ZAGREB (Reuters) - The Croatian parliament began on Thursday to debate an opposition no-confidence motion against Deputy Prime Minister Martina Dalic over her handling of a debt crisis that hit Croatia’s largest firm Agrokor.
The opposition says that Dalic, who is also the economy minister, should have exercised tighter control over those hired to stave off bankruptcy at the food concern.
Former Agrokor crisis manager Ante Ramljak stepped down in February after the government voiced discontent over the hiring of his former employer as a consultant on a restructuring program - potentially setting up a conflict of interest.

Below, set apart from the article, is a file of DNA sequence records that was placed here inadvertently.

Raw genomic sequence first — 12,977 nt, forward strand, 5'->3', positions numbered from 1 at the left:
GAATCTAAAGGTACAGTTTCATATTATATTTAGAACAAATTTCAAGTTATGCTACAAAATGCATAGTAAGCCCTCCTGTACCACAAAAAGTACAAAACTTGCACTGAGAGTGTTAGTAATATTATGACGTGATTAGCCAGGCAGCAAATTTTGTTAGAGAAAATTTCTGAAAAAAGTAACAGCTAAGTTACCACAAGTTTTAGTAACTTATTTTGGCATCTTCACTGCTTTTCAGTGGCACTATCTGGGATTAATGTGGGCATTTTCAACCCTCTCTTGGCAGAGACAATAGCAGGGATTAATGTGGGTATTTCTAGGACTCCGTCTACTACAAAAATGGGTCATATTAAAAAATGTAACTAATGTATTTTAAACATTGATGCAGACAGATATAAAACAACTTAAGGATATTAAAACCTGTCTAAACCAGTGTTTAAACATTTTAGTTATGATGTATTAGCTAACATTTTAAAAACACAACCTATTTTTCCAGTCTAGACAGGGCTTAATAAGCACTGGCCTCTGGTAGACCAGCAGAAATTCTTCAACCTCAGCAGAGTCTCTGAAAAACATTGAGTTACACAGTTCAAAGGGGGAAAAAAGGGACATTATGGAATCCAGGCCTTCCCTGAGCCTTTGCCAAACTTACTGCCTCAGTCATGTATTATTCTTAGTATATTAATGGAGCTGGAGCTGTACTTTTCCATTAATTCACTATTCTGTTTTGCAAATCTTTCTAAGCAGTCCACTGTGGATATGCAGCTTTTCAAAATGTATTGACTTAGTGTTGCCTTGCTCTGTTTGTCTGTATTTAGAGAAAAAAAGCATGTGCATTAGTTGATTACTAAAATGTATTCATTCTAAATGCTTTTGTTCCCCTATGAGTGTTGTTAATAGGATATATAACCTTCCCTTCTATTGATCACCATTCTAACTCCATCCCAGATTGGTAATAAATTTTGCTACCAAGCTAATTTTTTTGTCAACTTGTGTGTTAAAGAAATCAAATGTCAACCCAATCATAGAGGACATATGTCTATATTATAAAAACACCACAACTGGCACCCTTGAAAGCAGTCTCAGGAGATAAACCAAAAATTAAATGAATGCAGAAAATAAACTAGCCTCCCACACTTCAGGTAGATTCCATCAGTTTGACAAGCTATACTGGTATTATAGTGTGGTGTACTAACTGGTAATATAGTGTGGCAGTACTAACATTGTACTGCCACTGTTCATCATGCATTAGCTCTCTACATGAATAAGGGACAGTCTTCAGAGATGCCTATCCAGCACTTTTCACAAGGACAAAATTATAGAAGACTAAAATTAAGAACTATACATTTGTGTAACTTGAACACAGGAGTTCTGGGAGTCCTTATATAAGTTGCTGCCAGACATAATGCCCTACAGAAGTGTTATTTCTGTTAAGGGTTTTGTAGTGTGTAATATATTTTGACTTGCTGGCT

Dalic and the government rejected the opposition’s accusations, saying the debt crunch had been handled successfully and that they could not have known all guidelines regarding the hiring of consultants.
Earlier this week Agrokor said its creditors had reached agreement on a settlement deal which includes a debt-for-equity swap, a certain level of write-offs and sustainable debt for the new Agrokor holding. The ruling conservative-led coalition has a narrow parliamentary majority of 77 in the 151-seat parliament.
Government officials voiced confidence that the opposition, led by the Social Democrats and center-right Most (“Bridge”) party, would be unable to muster the 76 votes needed to remove Dalic and destabilize the Zagreb government.
The no-confidence vote is expected to take place on Friday.
Reporting by Igor Ilic; Editing by Mark Heinrich